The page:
It's a different experience if you can't see the trees the Ancestral Pueblo used to build homes and tools. Ultimately, it's research that San Miguel and Travis hope will lead to solutions for the park.

On his office table, Travis rolls out a large map of Mesa Verde National Park the size of a flag. It divides Mesa Verde into squares. In the coming years, he wants park archaeologists to build a detailed picture of artifacts and cliff dwellings inside many of these units. Ideally they'll rank them on resilience to things like wildfire.

"To just be reactive is really not going to give us anything," he says. "Being problem focused, having a programmatic design at least to me seems to be a more effective way to go about this."

Eventually Travis hopes to be able to predict how sites — and Mesa Verde's iconic cliff dwellings — will react to different climate change scenarios.

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RENEE MONTAGNE, HOST:

It's fire season here in the West, a smoky time of red suns and pink moons, which brings us to a national park in southwest Colorado that's something of an outdoor museum, where traces of the Ancestral Pueblo are everywhere, exposed. Colorado Public Radio's Grace Hood reports on how climate change is affecting what visitors see.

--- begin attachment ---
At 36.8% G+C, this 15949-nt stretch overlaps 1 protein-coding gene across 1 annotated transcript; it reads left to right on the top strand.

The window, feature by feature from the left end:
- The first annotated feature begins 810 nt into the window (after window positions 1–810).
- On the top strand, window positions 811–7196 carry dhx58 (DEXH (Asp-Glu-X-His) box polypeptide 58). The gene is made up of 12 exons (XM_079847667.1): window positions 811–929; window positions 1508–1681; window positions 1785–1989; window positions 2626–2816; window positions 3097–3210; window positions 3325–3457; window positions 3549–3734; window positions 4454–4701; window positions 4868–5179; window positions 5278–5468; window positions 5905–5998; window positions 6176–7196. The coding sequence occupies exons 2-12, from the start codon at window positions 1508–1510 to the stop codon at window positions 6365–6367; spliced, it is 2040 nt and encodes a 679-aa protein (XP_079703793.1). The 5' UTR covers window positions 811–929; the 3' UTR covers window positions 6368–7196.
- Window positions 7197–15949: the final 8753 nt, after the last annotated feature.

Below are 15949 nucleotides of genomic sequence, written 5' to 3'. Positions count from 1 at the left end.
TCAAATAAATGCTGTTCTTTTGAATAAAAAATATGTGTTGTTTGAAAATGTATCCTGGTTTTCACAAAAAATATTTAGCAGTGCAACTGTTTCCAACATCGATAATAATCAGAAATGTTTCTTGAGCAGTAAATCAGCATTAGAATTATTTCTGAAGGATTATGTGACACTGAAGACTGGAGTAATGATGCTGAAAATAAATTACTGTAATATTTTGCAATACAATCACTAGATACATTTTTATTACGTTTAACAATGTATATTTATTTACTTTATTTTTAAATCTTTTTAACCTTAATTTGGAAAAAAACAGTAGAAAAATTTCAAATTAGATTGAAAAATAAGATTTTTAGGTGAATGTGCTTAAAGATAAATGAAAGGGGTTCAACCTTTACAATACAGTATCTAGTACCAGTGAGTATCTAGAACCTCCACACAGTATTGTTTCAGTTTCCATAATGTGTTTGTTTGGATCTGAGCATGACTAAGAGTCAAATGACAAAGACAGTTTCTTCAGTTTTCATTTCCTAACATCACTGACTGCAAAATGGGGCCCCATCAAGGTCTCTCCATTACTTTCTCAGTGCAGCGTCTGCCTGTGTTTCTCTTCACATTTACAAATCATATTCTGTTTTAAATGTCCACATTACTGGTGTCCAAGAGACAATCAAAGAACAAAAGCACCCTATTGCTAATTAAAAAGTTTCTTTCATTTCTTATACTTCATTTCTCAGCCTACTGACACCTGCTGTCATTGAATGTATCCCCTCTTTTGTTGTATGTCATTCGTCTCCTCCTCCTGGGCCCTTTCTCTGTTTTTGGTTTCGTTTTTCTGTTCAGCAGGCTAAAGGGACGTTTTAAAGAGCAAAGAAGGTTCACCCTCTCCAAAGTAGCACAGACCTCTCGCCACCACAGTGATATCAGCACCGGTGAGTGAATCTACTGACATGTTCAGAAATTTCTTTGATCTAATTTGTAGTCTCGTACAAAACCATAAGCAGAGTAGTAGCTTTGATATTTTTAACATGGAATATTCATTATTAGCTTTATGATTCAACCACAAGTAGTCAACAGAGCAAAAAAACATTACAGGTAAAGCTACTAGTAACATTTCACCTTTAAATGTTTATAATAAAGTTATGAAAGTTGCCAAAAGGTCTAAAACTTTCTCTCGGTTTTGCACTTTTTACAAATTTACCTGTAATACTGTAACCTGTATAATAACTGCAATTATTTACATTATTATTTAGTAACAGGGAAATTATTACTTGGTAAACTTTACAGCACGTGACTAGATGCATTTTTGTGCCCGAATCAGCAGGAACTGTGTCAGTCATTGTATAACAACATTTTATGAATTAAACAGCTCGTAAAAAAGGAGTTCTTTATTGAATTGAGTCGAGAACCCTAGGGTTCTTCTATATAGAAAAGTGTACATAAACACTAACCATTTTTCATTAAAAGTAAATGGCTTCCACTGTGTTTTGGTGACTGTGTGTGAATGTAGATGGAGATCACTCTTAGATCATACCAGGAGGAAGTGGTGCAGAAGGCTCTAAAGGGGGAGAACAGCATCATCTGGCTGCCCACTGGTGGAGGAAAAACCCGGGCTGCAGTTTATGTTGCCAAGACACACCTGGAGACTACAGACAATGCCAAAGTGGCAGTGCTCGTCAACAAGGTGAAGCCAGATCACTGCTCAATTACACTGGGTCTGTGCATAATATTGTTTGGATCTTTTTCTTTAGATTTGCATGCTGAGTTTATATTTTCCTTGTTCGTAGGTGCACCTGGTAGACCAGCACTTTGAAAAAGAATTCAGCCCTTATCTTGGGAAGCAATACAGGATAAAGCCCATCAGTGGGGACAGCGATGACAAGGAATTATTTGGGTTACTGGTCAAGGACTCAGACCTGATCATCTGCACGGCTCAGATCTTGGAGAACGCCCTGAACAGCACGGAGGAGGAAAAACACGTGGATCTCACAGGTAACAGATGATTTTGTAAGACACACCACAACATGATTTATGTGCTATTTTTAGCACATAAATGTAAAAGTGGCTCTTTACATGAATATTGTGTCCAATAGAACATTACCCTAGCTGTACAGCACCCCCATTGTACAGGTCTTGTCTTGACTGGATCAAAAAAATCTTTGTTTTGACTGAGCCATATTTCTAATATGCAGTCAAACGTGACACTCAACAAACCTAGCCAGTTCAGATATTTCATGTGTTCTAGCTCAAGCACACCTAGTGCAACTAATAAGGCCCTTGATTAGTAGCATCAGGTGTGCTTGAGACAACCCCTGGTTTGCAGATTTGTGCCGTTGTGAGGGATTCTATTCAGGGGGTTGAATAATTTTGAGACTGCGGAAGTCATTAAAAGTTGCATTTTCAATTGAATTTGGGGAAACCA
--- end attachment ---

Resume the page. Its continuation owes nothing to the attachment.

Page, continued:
GRACE HOOD, BYLINE: Mesa Verde is known for its iconic cliff dwellings. But there's a lot more. Rocky remnants of homes and farming sites are scattered throughout the dense pinyon-juniper forest. Wood attracts fire, though. Take a walk inside a forest ravaged by wildfire, and you get a sense of the daunting challenge facing resource management chief Scott Travis. It's his job to protect these sites. He points to rocks the Ancestral Pueblo used as a farming terrace from the 1100s to mid-1200s.

SCOTT TRAVIS: This is also a good example of some pretty substantial damage that occurred due to fire.

HOOD: Between 1996 and 2003, wildfires burned about half of the park. Where we're standing looks like an eerie forest from a Tim Burton movie. At this spot, Travis says, heat and red firefighting foam damage this farming terrace.

TRAVIS: And sometimes, that just produces that red patina that I pointed to. But sometimes, it results in spalls and eventual failure.

HOOD: In other words, rocks crumble if wildfires burn too hot, and history is lost.